Robin Wall Kimmerer (02:43):
Jane, I remember it so well as well. We met on the shores of historic Onondaga Lake in Syracuse, New York, at the heart of Haudenosaunee territory here in upstate New York. It was in order to talk together about how indigenous ways of knowing could be medicine for this lake, which is both a sacred lake and the most polluted lake in North America.
Jane Goodall (03:12):
You are so well known for your books especially Braiding Sweetgrass. How did it all start for you?
Robin Wall Kimmerer (03:21):
My journey as a botanist and a plant ecologist, and I guess a student of plants Jane, began for me as a kid. I wonder if this is true for you too. People will say, “Well, how did you get this interest?” And I think I was practically born a botanist, looking at plants and being fascinated by them, as well as birds and salamanders and everyone else out there was the gift of growing up outdoors.
Jane Goodall (03:49):
Isn’t it fascinating because people always say to me, “What triggered your love with animals?” And I always say to them, “I was born with it. Maybe something happened when I was in my mother’s womb.” And that was the same through my childhood, all these things I did with animals, she was always supportive. And that’s such an important role for a mother, don’t you think?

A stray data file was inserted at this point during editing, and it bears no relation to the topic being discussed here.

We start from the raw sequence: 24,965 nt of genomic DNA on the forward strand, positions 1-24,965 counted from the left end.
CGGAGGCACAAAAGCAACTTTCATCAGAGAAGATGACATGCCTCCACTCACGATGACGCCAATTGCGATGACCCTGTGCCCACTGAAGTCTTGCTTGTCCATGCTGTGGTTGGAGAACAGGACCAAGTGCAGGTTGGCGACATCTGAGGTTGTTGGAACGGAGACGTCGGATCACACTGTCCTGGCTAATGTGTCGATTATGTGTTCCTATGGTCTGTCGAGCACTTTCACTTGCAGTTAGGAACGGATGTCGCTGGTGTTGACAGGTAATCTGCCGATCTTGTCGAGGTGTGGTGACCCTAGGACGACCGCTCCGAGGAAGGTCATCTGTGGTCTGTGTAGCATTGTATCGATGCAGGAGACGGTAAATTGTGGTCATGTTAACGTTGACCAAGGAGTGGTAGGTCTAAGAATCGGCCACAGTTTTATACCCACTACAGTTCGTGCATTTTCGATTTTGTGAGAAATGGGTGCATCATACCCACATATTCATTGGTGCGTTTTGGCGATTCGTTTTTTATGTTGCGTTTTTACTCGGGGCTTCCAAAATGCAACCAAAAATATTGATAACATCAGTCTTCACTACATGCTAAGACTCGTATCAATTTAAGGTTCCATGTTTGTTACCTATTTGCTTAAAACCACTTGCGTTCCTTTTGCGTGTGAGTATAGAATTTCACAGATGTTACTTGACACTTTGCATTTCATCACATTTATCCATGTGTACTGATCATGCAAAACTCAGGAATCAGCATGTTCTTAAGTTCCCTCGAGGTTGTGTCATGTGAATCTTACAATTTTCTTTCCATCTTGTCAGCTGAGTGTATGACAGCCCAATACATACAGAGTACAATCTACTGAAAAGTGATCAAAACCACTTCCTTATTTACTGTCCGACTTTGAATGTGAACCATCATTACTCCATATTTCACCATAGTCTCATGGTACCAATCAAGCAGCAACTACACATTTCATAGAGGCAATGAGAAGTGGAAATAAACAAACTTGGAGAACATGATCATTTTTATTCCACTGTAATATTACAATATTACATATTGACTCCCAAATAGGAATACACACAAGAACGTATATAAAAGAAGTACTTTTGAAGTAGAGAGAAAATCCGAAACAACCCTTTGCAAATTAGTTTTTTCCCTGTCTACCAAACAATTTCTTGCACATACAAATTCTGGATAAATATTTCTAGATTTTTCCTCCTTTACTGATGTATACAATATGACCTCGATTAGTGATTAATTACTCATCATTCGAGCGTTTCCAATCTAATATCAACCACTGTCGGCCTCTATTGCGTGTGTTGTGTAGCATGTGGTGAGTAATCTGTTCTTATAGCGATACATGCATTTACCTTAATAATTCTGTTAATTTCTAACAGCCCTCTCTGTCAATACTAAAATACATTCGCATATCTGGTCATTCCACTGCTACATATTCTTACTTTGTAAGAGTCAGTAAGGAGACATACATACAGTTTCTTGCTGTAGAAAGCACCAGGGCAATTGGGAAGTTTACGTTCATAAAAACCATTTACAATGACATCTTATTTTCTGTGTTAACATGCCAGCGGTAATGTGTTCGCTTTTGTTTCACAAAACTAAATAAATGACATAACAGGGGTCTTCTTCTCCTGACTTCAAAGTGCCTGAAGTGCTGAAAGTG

Robin Wall Kimmerer (04:12):
Oh my goodness yes. I had pressed plants under my bed, on my desk, and like your mom, instead of saying, “Oh, get that mess out of here.” It was, “Oh, let’s look at these together.” She gave me my first wildflower book and sat with me to try to show me how to learn their names. So yeah, we don’t do this alone, right?
Jane Goodall (04:37):
No, we don’t walk life’s path alone. That’s such an important part of the journey, isn’t it? The people that you meet along the way, that you gather in. So you did botany at school?
Robin Wall Kimmerer (04:50):